The United States, one of five permanent members with veto power in the 15-member Security Council, has said that it would veto any Palestinian bid for full membership as a state. This threat has not deterred the Palestinians and the Palestinian Liberation Organisation (PLO) from preparing the U.N. request.
The United States opposes any efforts by Palestine to seek a vote at the U.N. Rice argued on Monday that recognition of Palestinian state in the General Assembly went against Palestinian interests.
She called direct negotiations “the absolute only way” to reach a two-state solution, which the U.S. supports, and said that pushing for statehood would hurt chances to renew peace negotiations, currently frozen, between Israelis and Palestinians.
Khalidi told IPS, however, that several factors, namely the political climates in the U.S. and Israel and the current state of Palestinian leadership, were “not propitious to negotiations” and thus called into question whether the Palestinians are really sacrificing the option of renewed negotiations by pushing for statehood at the U.N.
Already qualified for statehood
Ironically, although Palestine is seeking statehood recognition at the U.N., it already meets the requirements of international law that define a state.
Bennoune said during Monday’s panel that strong arguments can be made that Palestine meets the four criteria for statehood found in the Montevideo Convention on the Rights and Duties of States, the classic statement of the international law requirements for statehood.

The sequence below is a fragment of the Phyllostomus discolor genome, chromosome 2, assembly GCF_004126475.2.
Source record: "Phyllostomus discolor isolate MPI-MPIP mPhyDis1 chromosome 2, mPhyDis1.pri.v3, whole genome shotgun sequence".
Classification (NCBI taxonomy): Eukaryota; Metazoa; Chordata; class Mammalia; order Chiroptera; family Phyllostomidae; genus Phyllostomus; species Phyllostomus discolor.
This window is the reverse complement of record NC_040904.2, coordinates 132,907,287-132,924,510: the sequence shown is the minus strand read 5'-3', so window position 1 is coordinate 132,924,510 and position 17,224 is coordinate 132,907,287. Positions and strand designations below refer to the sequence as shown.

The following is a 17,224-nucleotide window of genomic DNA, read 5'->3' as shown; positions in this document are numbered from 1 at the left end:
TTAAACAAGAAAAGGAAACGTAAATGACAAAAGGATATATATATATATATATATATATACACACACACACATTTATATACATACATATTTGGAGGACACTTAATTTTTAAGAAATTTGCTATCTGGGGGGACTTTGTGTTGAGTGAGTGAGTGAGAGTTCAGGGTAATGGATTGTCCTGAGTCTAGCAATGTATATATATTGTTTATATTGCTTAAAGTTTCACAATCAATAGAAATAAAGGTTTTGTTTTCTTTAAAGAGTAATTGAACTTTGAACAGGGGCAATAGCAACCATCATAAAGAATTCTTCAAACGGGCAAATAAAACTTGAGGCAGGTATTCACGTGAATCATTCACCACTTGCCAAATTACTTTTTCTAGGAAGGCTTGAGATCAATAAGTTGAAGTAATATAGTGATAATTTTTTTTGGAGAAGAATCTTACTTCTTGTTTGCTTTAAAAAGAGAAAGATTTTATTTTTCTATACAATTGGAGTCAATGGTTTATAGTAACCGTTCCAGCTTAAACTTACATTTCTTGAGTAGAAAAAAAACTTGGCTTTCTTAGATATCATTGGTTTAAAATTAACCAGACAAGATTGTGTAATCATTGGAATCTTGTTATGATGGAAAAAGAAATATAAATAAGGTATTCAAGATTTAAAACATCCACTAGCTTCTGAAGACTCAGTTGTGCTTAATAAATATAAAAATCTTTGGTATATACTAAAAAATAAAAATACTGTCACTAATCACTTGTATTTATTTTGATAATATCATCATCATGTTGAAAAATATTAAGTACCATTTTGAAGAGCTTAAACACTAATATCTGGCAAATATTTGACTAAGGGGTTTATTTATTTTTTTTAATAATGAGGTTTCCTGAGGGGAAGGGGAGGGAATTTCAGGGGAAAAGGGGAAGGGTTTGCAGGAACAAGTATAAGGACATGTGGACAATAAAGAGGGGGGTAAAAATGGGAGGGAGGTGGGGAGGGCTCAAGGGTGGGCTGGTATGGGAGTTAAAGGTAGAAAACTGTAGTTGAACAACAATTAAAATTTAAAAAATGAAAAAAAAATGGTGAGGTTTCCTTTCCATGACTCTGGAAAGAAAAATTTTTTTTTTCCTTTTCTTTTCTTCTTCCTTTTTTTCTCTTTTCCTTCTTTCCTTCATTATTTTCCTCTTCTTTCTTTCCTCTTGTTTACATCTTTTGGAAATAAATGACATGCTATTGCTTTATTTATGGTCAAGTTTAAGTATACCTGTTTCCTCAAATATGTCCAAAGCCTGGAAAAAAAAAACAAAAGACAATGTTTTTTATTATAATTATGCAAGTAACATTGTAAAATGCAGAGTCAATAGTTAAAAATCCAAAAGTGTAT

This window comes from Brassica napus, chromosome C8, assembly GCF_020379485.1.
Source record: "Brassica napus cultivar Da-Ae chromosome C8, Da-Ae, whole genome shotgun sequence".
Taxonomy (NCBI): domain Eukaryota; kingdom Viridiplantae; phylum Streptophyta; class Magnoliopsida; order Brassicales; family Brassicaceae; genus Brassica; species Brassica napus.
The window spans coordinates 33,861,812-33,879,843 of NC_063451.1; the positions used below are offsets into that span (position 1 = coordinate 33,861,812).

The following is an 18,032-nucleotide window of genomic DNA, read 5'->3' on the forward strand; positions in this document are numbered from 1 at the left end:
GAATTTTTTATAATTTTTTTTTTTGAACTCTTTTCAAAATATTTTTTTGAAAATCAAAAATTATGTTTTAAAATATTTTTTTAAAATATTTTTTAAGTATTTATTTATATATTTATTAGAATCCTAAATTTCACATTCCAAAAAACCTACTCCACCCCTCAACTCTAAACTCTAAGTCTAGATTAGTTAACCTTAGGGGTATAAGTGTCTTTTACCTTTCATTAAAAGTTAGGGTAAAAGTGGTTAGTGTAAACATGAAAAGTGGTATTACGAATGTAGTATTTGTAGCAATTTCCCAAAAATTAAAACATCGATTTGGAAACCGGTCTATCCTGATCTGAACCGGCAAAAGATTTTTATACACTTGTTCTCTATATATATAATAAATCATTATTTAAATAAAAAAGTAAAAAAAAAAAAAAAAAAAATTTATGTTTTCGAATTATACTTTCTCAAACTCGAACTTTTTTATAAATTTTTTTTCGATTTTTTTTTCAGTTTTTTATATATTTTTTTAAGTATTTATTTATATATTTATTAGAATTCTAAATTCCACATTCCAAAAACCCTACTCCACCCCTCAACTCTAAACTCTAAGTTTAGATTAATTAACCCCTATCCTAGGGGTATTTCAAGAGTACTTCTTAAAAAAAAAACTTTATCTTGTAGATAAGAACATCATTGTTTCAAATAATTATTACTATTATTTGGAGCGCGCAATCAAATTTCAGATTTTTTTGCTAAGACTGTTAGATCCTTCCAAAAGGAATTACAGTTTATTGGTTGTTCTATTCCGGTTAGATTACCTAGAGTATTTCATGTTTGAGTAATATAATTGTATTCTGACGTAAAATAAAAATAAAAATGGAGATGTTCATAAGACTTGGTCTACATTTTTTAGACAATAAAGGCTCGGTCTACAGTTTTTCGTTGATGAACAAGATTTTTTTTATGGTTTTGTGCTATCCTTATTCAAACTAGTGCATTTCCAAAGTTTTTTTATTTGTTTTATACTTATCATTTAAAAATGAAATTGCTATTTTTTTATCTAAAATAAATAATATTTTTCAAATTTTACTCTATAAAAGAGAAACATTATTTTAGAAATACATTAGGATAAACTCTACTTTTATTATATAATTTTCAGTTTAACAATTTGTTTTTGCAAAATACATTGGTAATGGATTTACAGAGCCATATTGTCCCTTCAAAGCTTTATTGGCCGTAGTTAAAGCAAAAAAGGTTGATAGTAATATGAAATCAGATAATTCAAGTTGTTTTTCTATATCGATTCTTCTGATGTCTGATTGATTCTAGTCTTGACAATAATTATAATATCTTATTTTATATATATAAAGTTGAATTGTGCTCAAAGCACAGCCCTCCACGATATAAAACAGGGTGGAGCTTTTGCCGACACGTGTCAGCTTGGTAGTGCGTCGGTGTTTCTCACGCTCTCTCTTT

Although these qualifications have been subject to much debate, Palestine possesses a population, the core of a defined territory, and the equivalent of a government, and is able to conduct relations with other states so as to meet the thresholds required in international practice, Bennoune said.
“Being a state matters,” she told attendees during Monday’s panel, since in this age, states remain the leading international legal actors. In many ways, statehood is a prerequisite for developing the institutions and policies necessary for growth and development both domestically and internationally.
Bennoune added that that although international law should provide a framework for peace negotiations between Israelis and Palestinians, it has been more or less excluded from the debate in the United States about these issues.
The fact that Palestinian leadership sought to seek statehood recognition from a multilateral channel such as the U.N. marked Palestine’s return to an international forum after two decades of direct talks brokered by the United States, Khalidi said.
Still, “I don’t see how you can keep the U.S. out of any negotiations,” he told IPS.
The world will be watching what happens at the U.N. after Sep. 23, when Palestinian Authority President Mahmoud Abbas is expected to submit Palestine’s bid for statehood at the U.N. But the world will have to keep watching in the following weeks and months in order to witness the more concrete implications of Palestine’s bid for statehood.